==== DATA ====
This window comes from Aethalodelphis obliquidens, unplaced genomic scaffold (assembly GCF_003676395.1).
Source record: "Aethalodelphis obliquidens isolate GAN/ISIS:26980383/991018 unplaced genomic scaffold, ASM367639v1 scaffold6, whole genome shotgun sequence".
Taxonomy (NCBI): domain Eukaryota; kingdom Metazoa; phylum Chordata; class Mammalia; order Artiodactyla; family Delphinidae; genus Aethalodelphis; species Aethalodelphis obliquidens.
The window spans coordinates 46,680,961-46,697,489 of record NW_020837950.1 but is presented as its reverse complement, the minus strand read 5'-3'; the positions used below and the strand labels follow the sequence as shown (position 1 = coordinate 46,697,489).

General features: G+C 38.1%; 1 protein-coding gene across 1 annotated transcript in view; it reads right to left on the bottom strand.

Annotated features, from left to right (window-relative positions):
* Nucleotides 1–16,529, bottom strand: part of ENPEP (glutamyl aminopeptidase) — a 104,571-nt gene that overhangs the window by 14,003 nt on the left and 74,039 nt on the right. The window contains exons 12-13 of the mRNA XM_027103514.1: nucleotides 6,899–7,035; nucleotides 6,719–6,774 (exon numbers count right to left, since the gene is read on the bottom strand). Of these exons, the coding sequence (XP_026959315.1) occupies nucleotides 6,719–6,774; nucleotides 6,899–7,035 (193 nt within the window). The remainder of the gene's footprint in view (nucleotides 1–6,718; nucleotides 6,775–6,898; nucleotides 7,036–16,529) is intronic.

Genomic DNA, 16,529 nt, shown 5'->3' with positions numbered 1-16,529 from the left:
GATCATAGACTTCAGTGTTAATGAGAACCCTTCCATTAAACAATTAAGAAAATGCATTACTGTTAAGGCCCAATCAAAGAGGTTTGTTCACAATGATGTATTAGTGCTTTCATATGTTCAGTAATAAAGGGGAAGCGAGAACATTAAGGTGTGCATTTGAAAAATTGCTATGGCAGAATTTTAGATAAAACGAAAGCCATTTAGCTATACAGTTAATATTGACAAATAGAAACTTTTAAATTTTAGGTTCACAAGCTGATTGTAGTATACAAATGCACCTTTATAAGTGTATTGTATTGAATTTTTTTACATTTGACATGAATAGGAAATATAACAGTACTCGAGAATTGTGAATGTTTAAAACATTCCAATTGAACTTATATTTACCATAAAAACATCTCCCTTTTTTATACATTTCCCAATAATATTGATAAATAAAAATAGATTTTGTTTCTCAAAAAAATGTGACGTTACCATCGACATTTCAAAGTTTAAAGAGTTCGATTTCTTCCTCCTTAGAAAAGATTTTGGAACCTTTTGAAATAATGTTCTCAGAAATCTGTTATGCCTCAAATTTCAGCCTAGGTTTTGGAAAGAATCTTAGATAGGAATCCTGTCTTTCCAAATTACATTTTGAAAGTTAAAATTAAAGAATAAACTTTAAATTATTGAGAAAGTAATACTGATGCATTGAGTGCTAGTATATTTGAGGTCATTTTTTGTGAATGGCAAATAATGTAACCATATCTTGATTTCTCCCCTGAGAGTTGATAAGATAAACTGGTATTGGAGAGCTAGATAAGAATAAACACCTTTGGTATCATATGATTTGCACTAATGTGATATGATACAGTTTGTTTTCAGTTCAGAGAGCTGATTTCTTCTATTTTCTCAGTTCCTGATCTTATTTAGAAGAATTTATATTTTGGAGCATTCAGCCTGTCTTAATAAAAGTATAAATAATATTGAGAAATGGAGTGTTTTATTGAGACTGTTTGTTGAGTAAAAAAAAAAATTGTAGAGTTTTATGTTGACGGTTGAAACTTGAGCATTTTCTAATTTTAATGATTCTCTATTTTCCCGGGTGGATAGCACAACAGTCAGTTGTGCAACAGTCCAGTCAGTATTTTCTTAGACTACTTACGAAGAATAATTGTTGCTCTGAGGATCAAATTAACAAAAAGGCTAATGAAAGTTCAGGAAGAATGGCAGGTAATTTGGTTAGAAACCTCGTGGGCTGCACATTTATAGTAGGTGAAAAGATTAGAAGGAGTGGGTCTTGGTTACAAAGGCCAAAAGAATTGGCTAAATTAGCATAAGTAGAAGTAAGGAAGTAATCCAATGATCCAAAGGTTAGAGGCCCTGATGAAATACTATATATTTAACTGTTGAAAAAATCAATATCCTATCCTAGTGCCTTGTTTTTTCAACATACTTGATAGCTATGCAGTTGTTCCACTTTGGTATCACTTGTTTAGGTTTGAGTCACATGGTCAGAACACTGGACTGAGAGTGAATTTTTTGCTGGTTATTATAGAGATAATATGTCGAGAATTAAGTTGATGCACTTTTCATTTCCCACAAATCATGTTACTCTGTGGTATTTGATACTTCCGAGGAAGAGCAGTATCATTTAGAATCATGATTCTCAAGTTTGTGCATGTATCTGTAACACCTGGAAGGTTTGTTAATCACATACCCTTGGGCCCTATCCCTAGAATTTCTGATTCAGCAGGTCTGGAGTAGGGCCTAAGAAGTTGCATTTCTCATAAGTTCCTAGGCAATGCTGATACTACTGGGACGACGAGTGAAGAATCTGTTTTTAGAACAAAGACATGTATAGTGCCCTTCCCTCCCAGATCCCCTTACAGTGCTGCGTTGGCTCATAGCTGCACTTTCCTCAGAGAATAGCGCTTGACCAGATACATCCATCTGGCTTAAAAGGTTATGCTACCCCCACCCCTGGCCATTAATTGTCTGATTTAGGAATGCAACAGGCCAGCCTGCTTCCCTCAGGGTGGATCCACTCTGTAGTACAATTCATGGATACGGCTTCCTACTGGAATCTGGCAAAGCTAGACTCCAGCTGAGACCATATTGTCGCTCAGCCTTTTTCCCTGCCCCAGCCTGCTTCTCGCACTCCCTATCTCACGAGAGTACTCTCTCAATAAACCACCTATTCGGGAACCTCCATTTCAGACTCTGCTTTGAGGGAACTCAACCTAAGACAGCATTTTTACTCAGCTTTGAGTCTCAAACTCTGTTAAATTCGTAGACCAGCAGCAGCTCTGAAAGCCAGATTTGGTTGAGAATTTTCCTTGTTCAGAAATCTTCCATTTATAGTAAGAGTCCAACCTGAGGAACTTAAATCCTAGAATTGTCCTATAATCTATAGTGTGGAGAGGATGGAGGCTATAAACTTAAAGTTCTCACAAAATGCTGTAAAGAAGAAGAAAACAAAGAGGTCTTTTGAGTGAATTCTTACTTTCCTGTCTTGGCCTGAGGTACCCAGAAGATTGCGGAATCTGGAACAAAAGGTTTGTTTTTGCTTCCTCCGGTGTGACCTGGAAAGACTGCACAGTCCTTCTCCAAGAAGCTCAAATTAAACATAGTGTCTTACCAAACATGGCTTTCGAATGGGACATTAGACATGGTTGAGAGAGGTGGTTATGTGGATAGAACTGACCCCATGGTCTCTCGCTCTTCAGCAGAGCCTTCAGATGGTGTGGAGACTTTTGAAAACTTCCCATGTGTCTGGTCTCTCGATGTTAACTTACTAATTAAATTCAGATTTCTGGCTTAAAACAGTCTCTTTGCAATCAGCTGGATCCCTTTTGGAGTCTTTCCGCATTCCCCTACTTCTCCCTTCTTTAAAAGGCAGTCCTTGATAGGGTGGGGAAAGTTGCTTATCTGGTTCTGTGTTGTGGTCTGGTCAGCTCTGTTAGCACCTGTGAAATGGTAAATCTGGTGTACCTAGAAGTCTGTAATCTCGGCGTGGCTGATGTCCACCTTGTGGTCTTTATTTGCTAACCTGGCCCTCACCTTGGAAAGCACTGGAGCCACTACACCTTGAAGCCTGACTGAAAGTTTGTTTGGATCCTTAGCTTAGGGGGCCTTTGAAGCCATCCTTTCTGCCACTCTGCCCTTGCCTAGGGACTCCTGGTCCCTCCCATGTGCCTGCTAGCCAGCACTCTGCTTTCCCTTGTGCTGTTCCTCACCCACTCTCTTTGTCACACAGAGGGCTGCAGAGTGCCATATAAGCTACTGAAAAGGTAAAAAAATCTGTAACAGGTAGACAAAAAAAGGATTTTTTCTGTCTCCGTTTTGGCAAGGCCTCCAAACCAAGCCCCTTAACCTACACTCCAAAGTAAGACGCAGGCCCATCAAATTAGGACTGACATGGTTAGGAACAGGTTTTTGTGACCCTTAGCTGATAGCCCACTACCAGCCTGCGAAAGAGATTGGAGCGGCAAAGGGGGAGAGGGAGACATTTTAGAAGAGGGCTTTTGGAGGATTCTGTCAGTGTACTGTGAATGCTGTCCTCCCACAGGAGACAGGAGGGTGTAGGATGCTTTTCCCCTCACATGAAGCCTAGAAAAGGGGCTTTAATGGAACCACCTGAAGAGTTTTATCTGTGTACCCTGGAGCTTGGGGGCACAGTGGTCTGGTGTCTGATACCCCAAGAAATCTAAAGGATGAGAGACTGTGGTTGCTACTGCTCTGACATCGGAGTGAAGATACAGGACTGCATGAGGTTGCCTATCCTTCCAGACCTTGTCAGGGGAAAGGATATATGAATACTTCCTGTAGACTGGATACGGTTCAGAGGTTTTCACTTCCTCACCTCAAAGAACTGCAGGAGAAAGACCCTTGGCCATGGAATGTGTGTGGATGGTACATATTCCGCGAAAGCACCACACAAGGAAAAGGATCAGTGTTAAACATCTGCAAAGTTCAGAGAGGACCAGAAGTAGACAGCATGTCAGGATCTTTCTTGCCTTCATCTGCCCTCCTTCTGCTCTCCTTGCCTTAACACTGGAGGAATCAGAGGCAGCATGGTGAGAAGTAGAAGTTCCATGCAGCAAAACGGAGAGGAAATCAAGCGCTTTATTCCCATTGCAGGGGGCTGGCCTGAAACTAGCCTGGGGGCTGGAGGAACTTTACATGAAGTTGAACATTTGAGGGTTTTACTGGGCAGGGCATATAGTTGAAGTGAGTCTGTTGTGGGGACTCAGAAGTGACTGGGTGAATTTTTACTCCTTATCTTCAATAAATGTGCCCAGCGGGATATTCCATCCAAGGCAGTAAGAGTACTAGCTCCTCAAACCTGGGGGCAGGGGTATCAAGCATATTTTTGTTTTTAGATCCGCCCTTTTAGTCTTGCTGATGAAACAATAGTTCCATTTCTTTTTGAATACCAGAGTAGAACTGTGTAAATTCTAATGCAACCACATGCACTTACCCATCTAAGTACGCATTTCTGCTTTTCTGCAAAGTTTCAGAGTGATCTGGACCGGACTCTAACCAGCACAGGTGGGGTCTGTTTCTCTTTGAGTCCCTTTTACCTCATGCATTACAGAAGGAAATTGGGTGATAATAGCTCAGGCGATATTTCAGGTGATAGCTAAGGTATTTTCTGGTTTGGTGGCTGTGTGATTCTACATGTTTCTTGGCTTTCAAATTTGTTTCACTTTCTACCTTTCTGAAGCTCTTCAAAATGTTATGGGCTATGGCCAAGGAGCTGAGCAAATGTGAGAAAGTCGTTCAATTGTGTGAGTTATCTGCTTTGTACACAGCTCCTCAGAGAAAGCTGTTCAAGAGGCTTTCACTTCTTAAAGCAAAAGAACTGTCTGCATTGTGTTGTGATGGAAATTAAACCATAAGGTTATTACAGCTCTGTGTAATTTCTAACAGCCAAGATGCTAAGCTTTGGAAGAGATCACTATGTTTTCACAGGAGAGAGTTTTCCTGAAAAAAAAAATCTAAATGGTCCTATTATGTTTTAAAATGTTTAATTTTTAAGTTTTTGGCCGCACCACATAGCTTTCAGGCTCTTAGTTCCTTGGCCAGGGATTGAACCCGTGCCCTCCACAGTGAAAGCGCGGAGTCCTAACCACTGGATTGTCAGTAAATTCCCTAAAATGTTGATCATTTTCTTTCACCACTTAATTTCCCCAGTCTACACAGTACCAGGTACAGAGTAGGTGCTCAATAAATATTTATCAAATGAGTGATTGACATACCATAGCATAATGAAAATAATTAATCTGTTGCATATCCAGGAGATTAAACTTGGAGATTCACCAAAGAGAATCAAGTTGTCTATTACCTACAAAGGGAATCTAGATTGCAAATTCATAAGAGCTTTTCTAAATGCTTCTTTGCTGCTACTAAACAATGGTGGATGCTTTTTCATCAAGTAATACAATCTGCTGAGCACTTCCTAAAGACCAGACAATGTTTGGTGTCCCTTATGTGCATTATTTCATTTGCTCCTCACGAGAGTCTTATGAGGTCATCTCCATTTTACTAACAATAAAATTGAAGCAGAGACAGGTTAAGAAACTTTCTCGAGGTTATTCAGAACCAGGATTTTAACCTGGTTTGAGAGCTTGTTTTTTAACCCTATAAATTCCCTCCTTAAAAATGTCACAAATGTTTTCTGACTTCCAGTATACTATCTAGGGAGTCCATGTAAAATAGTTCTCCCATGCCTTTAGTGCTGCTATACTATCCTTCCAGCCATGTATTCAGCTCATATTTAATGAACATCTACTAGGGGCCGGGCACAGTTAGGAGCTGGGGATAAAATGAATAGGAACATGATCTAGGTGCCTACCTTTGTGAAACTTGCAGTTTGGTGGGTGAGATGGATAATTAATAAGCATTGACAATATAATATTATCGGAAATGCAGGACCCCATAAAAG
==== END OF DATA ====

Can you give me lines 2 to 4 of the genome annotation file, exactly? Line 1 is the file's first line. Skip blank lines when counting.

Source record: "Aethalodelphis obliquidens isolate GAN/ISIS:26980383/991018 unplaced genomic scaffold, ASM367639v1 scaffold6, whole genome shotgun sequence".
Taxonomy (NCBI): domain Eukaryota; kingdom Metazoa; phylum Chordata; class Mammalia; order Artiodactyla; family Delphinidae; genus Aethalodelphis; species Aethalodelphis obliquidens.
The window spans coordinates 46,680,961-46,697,489 of record NW_020837950.1 but is presented as its reverse complement, the minus strand read 5'-3'; the positions used below and the strand labels follow the sequence as shown (position 1 = coordinate 46,697,489).